Pension Funds - impact of new rules on lifestyle funds

edited 30 October 2014 at 10:22AM in Pensions, Annuities & Retirement Planning
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RobStaffsRobStaffs Forumite
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I have a lifestyle fund with AEGON. My pension broker is suggesting these as these type of funds where more suited to those who intended to take out annuities then the impact of the new pension rules could see these type of funds declining. Not sure what to do here. He has suggested three alternatives all within my risk profile but probably less likely to be damaged by any dash for cash. I have a significant pension fund at the moment so need to think hard. I am 50 so it might be a good time to change. Any others having similar thoughts?

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  • pjreadpjread Forumite
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    Are you planning to take out an annuity...? It isn't necessarily a no-brainer to ignore the option regardless of rule changes.

    Are you dead-set on a retirement date? E.g. if you hit (lets say) 65 during a 'dip' in investment performance, would you be happy to carry on working for a couple of years longer until the investments came good?

    My understanding is roughly that these 'lifestyle' products gradually move your investments to cash/gilts/etc in the last X years to try to cushion you from a market fall. As a side effect, you're missing out on X years of potential growth. Essentially that lost growth is what you're paying for the 'insurance' of moving the pot towards low/no-risk.

    Personally I've got my pension (which I suspect is much smaller, as I'm in my 30's and as is typical was a bit silly in my 20's) in nearly 100% equities, and knowing my own risk profile I could see this continuing all the way through to drawdown and beyond - but then I have probably at least 30 years to change my mind if I mellow or e.g. if annuity rates adjust upwards to look worthwhile (I expect they should over the next 10-15 years, but then I've been wrong before!)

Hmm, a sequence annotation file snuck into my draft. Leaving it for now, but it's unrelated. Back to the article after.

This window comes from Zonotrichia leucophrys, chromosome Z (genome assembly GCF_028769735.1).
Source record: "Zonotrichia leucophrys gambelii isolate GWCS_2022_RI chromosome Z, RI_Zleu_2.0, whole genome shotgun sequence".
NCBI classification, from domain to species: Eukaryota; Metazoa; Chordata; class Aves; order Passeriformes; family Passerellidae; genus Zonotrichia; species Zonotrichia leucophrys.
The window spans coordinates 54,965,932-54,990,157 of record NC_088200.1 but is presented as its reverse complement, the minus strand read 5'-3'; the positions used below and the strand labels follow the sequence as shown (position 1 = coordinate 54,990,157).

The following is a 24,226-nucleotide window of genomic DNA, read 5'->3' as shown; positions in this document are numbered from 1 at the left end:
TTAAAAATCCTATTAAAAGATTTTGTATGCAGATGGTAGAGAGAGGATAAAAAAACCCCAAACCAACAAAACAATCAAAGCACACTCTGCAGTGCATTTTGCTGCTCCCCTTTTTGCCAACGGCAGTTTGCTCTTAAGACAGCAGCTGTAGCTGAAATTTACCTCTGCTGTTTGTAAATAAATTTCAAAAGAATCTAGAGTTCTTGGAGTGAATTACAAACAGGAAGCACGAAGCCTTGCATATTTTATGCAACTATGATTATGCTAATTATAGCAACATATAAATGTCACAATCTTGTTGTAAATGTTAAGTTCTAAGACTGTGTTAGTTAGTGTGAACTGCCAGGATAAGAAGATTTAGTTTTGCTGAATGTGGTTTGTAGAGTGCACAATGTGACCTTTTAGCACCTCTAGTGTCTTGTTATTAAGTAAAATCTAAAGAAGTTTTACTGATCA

• rpcrpc Forumite
    2.4K Posts
    pjread wrote: »
    My understanding is roughly that these 'lifestyle' products gradually move your investments to cash/gilts/etc in the last X years to try to cushion you from a market fall. As a side effect, you're missing out on X years of potential growth. Essentially that lost growth is what you're paying for the 'insurance' of moving the pot towards low/no-risk.

    While I can't remember the details (it is a long way off for me), I've seen some fairly in depth reading suggesting that drawdown benefits from derisking around the retirement date. There is a high sensitivity to sequence of returns risk early in drawdown, so reducing volatility for a few years either side of retirement and then adding risk back in later on gives safer outcomes. A few bad years in a row early on can mess up your whole retirement.

    Of course, without a crystal ball you can't tell what the best approach is. Stay in equities and you might retire earlier or later. Equities could crash while bonds/gilts soar or vice-versa. Who knows.

    You probably don't want a lifestyle fund that ends up in cash, but if you aren't confident in doing it yourself then you could/should get an IFA to look at it for you. Of course, the IFA may recommend an annuity as being the best fit for your circumstances...

    There are all sorts of other approaches, rather than treating your investments as a single pot. Split it into a number of pots, lifestyling each. But each pot "matures" at different times so you are only drawing from cash or low volatility investments.

    Or you can go HYP put it all in dividend shares and set up a buffer to smooth out bad years.
  • RobStaffs wrote: »
    I have a lifestyle fund with AEGON. My pension broker is suggesting these as these type of funds where more suited to those who intended to take out annuities then the impact of the new pension rules could see these type of funds declining. Not sure what to do here. He has suggested three alternatives all within my risk profile but probably less likely to be damaged by any dash for cash. I have a significant pension fund at the moment so need to think hard. I am 50 so it might be a good time to change. Any others having similar thoughts?
    You need to think about how you plan to draw your income in retirement, e.g. annuity or drawdown or a combination.

    Lifestyling is usually suitable for people with a set retirement date as it de-risks the portfolio so that you can buy an annuity without too much volatility on your fund value as your approach that date.

    Drawdown is an invested solution so de-risking your portfolio to that extent is unlikely to be the best strategy.
    Stephen Covey once said that "when you teach once, you learn twice". That is the primary reason for my participation on the forums as an IFA.

    Although I strive to provide accurate information in my posts, there may be the odd time when I fail. Yes I know it's hard to believe but even Your Hero can make mistakes. Apologies in advance.
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